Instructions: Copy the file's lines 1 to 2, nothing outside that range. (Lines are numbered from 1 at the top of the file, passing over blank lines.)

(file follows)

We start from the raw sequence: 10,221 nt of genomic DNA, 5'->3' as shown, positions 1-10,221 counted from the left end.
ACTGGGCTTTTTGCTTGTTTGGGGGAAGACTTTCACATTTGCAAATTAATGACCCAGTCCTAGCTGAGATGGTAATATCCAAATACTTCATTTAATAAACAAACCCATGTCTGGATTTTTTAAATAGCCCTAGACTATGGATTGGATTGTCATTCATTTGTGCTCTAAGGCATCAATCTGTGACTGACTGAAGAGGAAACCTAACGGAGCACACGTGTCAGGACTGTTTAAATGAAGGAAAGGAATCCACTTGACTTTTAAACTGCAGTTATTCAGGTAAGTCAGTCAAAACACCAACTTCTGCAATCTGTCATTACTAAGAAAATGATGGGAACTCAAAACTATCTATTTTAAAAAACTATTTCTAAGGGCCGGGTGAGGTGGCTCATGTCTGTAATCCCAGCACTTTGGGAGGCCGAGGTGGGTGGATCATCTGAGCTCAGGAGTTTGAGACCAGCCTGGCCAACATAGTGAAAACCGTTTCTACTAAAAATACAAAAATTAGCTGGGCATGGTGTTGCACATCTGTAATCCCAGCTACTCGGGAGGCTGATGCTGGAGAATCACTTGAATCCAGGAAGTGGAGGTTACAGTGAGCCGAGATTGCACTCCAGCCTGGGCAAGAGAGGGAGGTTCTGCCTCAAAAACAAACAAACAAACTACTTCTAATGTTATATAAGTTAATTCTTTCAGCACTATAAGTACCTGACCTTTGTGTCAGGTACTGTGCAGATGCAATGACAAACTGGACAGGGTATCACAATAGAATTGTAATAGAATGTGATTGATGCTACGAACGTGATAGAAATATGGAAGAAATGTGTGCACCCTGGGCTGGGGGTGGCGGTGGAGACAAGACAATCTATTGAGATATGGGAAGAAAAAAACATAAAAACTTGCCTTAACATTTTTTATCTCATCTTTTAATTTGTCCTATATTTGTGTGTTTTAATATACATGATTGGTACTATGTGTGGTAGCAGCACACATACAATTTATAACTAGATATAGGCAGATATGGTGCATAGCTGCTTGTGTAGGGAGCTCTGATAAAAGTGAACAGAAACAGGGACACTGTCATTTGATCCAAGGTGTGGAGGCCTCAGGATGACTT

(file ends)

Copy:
We start from the raw sequence: 10,221 nt of genomic DNA, 5'->3' as shown, positions 1-10,221 counted from the left end.
ACTGGGCTTTTTGCTTGTTTGGGGGAAGACTTTCACATTTGCAAATTAATGACCCAGTCCTAGCTGAGATGGTAATATCCAAATACTTCATTTAATAAACAAACCCATGTCTGGATTTTTTAAATAGCCCTAGACTATGGATTGGATTGTCATTCATTTGTGCTCTAAGGCATCAATCTGTGACTGACTGAAGAGGAAACCTAACGGAGCACACGTGTCAGGACTGTTTAAATGAAGGAAAGGAATCCACTTGACTTTTAAACTGCAGTTATTCAGGTAAGTCAGTCAAAACACCAACTTCTGCAATCTGTCATTACTAAGAAAATGATGGGAACTCAAAACTATCTATTTTAAAAAACTATTTCTAAGGGCCGGGTGAGGTGGCTCATGTCTGTAATCCCAGCACTTTGGGAGGCCGAGGTGGGTGGATCATCTGAGCTCAGGAGTTTGAGACCAGCCTGGCCAACATAGTGAAAACCGTTTCTACTAAAAATACAAAAATTAGCTGGGCATGGTGTTGCACATCTGTAATCCCAGCTACTCGGGAGGCTGATGCTGGAGAATCACTTGAATCCAGGAAGTGGAGGTTACAGTGAGCCGAGATTGCACTCCAGCCTGGGCAAGAGAGGGAGGTTCTGCCTCAAAAACAAACAAACAAACTACTTCTAATGTTATATAAGTTAATTCTTTCAGCACTATAAGTACCTGACCTTTGTGTCAGGTACTGTGCAGATGCAATGACAAACTGGACAGGGTATCACAATAGAATTGTAATAGAATGTGATTGATGCTACGAACGTGATAGAAATATGGAAGAAATGTGTGCACCCTGGGCTGGGGGTGGCGGTGGAGACAAGACAATCTATTGAGATATGGGAAGAAAAAAACATAAAAACTTGCCTTAACATTTTTTATCTCATCTTTTAATTTGTCCTATATTTGTGTGTTTTAATATACATGATTGGTACTATGTGTGGTAGCAGCACACATACAATTTATAACTAGATATAGGCAGATATGGTGCATAGCTGCTTGTGTAGGGAGCTCTGATAAAAGTGAACAGAAACAGGGACACTGTCATTTGATCCAAGGTGTGGAGGCCTCAGGATGACTT